The relentless heat that has plagued the western half of the country this summer has ratcheted up California’s terrible drought once again, bringing it to record levels. More than half of the state is in “exceptional” drought, the highest category recognized by the U.S. Drought Monitor, which released its latest update on Thursday. “The heat has… Read More

No Record, But Arctic Sea Ice Will be Among 10 Lowest

No Record, But Arctic Sea Ice Will be Among 10 Lowest

The extent of sea ice covering the Arctic Ocean at the end of the summer season likely won’t surpass the record low of 2012, but 2014 will still likely rank as one of the lowest minimum extents (or areas) in the record books. That’s according to Julienne Stroeve, a scientist at the National Snow and Ice Data Center in Boulder, Colo. “It’s likely… Read More

Late July Chill Helps Set Record Lows Across the East

Late July Chill Helps Set Record Lows Across the East

Folks across the eastern U.S. could be forgiven for thinking they’d pulled a Rip van Winkle and woken up in October on Wednesday morning. Temperatures dipped down overnight into the 60s, 50s and even 40s, setting record lows left and right. The chill in the air comes courtesy of yet another bout of cool Canadian air that dipped down over the area… Read More

Tornado Hits Near Boston As Cold Air Invades U.S. Again

Tornado Hits Near Boston As Cold Air Invades U.S. Again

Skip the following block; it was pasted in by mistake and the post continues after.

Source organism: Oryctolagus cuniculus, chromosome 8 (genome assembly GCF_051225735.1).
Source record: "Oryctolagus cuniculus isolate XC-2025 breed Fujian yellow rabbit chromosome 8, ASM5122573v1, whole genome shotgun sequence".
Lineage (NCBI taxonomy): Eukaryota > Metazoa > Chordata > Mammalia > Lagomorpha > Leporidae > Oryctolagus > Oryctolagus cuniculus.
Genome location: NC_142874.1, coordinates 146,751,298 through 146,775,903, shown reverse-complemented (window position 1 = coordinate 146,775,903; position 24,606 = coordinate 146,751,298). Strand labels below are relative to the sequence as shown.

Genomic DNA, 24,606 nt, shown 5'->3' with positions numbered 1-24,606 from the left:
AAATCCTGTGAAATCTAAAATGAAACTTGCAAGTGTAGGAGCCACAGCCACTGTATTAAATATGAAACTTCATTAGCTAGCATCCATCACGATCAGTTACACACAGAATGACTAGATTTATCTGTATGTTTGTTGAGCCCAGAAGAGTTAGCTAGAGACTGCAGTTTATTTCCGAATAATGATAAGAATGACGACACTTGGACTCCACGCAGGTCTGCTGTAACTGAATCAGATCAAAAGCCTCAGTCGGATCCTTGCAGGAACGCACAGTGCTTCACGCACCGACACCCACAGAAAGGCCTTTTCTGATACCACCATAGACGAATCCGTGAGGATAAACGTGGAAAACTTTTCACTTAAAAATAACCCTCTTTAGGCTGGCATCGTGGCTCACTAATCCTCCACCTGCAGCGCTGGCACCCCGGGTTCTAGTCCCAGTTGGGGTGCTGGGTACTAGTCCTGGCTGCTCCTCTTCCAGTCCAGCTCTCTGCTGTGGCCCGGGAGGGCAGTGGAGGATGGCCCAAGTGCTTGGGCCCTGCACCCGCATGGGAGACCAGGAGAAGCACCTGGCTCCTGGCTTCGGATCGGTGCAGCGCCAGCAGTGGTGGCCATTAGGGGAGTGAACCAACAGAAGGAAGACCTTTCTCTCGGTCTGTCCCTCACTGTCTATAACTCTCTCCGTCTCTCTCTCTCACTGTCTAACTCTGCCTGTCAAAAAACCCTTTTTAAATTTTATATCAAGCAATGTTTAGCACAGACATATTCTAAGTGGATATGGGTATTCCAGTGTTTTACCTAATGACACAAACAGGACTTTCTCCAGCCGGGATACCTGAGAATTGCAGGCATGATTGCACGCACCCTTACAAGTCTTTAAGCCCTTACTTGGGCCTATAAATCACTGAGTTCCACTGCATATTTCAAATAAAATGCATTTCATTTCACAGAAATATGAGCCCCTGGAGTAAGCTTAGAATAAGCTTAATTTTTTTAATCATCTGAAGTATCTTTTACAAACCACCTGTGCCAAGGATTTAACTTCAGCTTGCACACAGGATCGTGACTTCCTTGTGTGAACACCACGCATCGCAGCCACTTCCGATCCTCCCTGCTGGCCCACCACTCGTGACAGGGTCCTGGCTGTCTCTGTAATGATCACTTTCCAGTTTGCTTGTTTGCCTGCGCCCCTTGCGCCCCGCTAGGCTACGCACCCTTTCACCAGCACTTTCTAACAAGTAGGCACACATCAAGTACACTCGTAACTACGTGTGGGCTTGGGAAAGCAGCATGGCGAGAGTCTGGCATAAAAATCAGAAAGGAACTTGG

A tornado touches down north of Boston as another blast of colder-than-normal air invades the eastern U.S.… Read More

Picture This: Lucky Lightning Photo & Crazy Bug Swarm

Picture This: Lucky Lightning Photo & Crazy Bug Swarm

When weather strikes, it can lead to some amazing and unexpected photos, like the shot of lightning on flier caught from her plane window. It can also set up the conditions for some stunning scenic shots, as storms in Glacier National Park showed earlier this week. And then, sometimes what looks like weather on radar screen isn't actually weather… Read More

This Would be the Ultimate ‘Sunburn’ for Your Summer

This Would be the Ultimate ‘Sunburn’ for Your Summer

As you head into another summer weekend and your thoughts turn toward beach trips and barbecues, we thought we’d share with you a little light (no pun intended) reading about our ultimate power source, the sun, and the chance it could unleash a huge storm that could cause major damage to systems that modern life depends on. We’ll start with a… Read More

Why Do We Care So Much About El Niño?

Why Do We Care So Much About El Niño?

Every month since March, when the first El Niño Watch was issued, forecasters, government officials around the world, and yes, even those in the media, have been watching with bated breath to see whether various climate agencies would officially pronounce the arrival of that infamous climate phenomenon. So far, no clear-cut El Niño has been… Read More

Picture This: Twin Waterspouts and Amazing Aurora

Picture This: Twin Waterspouts and Amazing Aurora